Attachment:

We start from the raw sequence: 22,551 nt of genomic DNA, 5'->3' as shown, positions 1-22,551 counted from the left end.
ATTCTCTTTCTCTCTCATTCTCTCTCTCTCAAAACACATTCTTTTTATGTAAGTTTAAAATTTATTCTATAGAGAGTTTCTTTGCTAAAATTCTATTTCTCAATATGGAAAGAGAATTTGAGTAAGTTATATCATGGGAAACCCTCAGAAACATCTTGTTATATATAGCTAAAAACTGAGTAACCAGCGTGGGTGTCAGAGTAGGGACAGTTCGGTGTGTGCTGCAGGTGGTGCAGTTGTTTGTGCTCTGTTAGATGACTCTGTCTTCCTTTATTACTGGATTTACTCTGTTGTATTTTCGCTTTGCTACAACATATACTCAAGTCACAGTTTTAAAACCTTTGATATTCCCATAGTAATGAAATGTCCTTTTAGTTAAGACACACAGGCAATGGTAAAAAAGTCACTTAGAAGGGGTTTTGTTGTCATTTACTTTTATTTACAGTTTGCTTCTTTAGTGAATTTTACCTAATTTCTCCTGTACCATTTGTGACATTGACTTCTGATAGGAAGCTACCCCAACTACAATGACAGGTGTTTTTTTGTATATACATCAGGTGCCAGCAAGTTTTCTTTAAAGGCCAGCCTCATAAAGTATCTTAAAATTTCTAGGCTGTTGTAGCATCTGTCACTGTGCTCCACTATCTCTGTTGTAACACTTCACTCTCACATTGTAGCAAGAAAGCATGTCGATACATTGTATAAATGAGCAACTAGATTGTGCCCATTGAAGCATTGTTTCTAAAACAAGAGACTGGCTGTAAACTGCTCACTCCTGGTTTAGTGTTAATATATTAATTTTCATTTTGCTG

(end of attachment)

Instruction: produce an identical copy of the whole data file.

We start from the raw sequence: 22,551 nt of genomic DNA, 5'->3' as shown, positions 1-22,551 counted from the left end.
ATTCTCTTTCTCTCTCATTCTCTCTCTCTCAAAACACATTCTTTTTATGTAAGTTTAAAATTTATTCTATAGAGAGTTTCTTTGCTAAAATTCTATTTCTCAATATGGAAAGAGAATTTGAGTAAGTTATATCATGGGAAACCCTCAGAAACATCTTGTTATATATAGCTAAAAACTGAGTAACCAGCGTGGGTGTCAGAGTAGGGACAGTTCGGTGTGTGCTGCAGGTGGTGCAGTTGTTTGTGCTCTGTTAGATGACTCTGTCTTCCTTTATTACTGGATTTACTCTGTTGTATTTTCGCTTTGCTACAACATATACTCAAGTCACAGTTTTAAAACCTTTGATATTCCCATAGTAATGAAATGTCCTTTTAGTTAAGACACACAGGCAATGGTAAAAAAGTCACTTAGAAGGGGTTTTGTTGTCATTTACTTTTATTTACAGTTTGCTTCTTTAGTGAATTTTACCTAATTTCTCCTGTACCATTTGTGACATTGACTTCTGATAGGAAGCTACCCCAACTACAATGACAGGTGTTTTTTTGTATATACATCAGGTGCCAGCAAGTTTTCTTTAAAGGCCAGCCTCATAAAGTATCTTAAAATTTCTAGGCTGTTGTAGCATCTGTCACTGTGCTCCACTATCTCTGTTGTAACACTTCACTCTCACATTGTAGCAAGAAAGCATGTCGATACATTGTATAAATGAGCAACTAGATTGTGCCCATTGAAGCATTGTTTCTAAAACAAGAGACTGGCTGTAAACTGCTCACTCCTGGTTTAGTGTTAATATATTAATTTTCATTTTGCTG